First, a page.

Refreshing Recollection vs. Past Recollection Recorded
Refreshing Recollection. A client needs to be thoroughly familiarized with what it means to forget as opposed to not knowing something. If one says, “I don’t know,” something, that means it was never in their brain. “I don’t remember,” on the other hand, means that the information was once in their brain, but cannot be retrieved. At the time of trial, an, “I don’t know,” will be utilized to establish that your client is lying. When in doubt, a client should answer, “I don’t recall,” or “I don’t remember,” as opposed to, “I don’t know.” If a client does not remember, you can salvage their testimony by either refreshing recollection under Indiana Rule of Evidence 612, or the information can be established as past recollection recorded under Indiana Rule of Evidence 803(5). These provisions are discussed below in greater detail.
Indiana Evidence Rule 612(a) provides: “If, while testifying, a witness uses a writing or object to refresh the witness’s memory, an adverse party is entitled to have the writing or object produced at the trial, hearing, or deposition in which the witness is testifying.” Although this evidence rule contemplates the use of writings to refresh a witness’s memory, it “does not address the method by which the witness’s memory may be refreshed.” Thompson v. State, 728 N.E.2d 155, 160 (Ind.2000) (quoting 13 Robert Lowell Miller, Jr., Indiana Practice § 612.101, at 225 (2d ed.1995)), reh’g denied. In Thompson, the Indiana Supreme Court outlined the proper procedure for refreshing a witness’s recollection as follows:
The witness must first state that he does not recall the information sought by the questioner. The witness should be directed to examine the writing, and be asked whether that examination has refreshed his memory. If the witness answers negatively, the examiner must find another route to extracting the testimony or cease the line of questioning. Thompson, 728 N.E.2d at 160 (quoting Miller § 612.101 at 226). In Thompson, the Court recognized that Indiana Evidence Rule 612 does not suggest, much less require, that a writing used to refresh a witness’s memory have been prepared by the witness. Id. at 160-61.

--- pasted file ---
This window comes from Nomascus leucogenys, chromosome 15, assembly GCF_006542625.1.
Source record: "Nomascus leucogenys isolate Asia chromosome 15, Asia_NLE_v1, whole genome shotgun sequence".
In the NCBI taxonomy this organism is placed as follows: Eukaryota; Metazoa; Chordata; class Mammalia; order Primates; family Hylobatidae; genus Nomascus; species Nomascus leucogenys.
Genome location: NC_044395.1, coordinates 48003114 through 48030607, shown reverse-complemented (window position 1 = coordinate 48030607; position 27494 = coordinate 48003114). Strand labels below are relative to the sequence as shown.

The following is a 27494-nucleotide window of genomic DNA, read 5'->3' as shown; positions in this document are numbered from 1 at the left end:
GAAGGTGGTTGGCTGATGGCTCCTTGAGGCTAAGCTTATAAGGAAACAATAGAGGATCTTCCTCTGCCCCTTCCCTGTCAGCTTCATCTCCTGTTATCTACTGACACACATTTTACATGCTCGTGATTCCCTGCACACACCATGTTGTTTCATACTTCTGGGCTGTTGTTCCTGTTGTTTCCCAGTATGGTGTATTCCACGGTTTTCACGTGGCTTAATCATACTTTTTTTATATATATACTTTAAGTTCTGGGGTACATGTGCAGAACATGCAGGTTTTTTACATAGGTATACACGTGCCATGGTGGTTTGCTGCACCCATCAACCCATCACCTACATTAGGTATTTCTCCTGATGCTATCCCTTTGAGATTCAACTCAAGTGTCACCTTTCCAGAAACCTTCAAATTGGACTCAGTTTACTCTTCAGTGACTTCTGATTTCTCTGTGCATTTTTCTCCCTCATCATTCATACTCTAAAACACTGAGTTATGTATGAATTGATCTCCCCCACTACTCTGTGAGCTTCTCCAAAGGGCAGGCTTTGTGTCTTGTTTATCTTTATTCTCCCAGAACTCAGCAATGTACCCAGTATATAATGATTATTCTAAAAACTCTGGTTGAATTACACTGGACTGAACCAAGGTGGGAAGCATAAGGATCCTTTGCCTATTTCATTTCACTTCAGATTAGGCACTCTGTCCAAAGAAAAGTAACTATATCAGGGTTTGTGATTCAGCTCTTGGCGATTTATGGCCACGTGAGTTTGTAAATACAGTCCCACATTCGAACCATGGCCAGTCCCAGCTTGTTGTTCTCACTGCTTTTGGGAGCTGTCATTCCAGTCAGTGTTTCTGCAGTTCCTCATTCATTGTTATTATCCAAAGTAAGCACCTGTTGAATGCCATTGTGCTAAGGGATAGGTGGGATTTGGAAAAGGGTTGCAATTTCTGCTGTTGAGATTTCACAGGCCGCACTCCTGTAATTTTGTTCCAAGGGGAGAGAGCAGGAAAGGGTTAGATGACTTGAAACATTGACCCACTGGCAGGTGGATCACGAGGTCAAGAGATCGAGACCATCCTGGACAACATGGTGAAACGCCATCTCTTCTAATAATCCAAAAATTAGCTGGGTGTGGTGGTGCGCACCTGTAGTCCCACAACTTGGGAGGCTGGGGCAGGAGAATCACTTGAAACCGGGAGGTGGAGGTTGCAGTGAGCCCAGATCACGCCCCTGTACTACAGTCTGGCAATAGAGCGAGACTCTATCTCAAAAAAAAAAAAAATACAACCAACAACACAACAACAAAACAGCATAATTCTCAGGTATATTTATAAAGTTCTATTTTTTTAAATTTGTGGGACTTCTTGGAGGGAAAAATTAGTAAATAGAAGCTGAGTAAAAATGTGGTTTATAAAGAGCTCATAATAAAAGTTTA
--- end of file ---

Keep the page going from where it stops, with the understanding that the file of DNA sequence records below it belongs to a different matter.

Indiana Evidence Rule 803(5) provides that the following is not excluded by the hearsay rule:
Recorded Recollection. A memorandum or record concerning a matter about which a witness once had knowledge but now has insufficient recollection to enable the witness to testify fully and accurately, shown to have been made or adopted by the witness when the matter was fresh in the witness’s memory and to reflect that knowledge correctly. If admitted, the memorandum or record may be read into evidence, but may not itself be received as an exhibit unless offered by an adverse party.
Federal Rule of Evidence 612 provides that: if a witness uses a writing to refresh memory for the purpose of testifying, either-(1) while testifying, or (2) before testifying … an adverse party is entitled to have the writing produced at the hearing, to inspect it, to cross-examine the witness thereon, and to introduce in evidence those portions which relate to the testimony of the witness. If it is claimed that the writing contains matters not related to the subject matter of the testimony the court shall examine the writing in camera, excise any portions not so related, and order delivery of the remainder to the party entitled thereto.
Rule 612 is applicable to depositions and deposition testimony by operation of Federal Rule of Civil Procedure 30(c), which governs depositions upon oral examination. See Federal Rule Civil Procedure 30(c) which provides that “[e]xamination and cross-examination of witnesses [during depositions] may proceed as permitted at the trial under the provisions of the Federal Rules of Evidence except Rules 103 and 615”.
If used the document to refresh his recollection, the Court must still make a determination on whether the “writing contains matters not related to the subject matter of the testimony.” Id. Make sure to cover these points with your client so that you are in a position to rehabilitate them.
Posted on October 4, 2011, in depositions, Evidence, Trial Advocacy and tagged Evidence; Rule 612; Rule 803(5); Refreshing Recollection;Past Recollection Recorded. Bookmark the permalink. Leave a comment.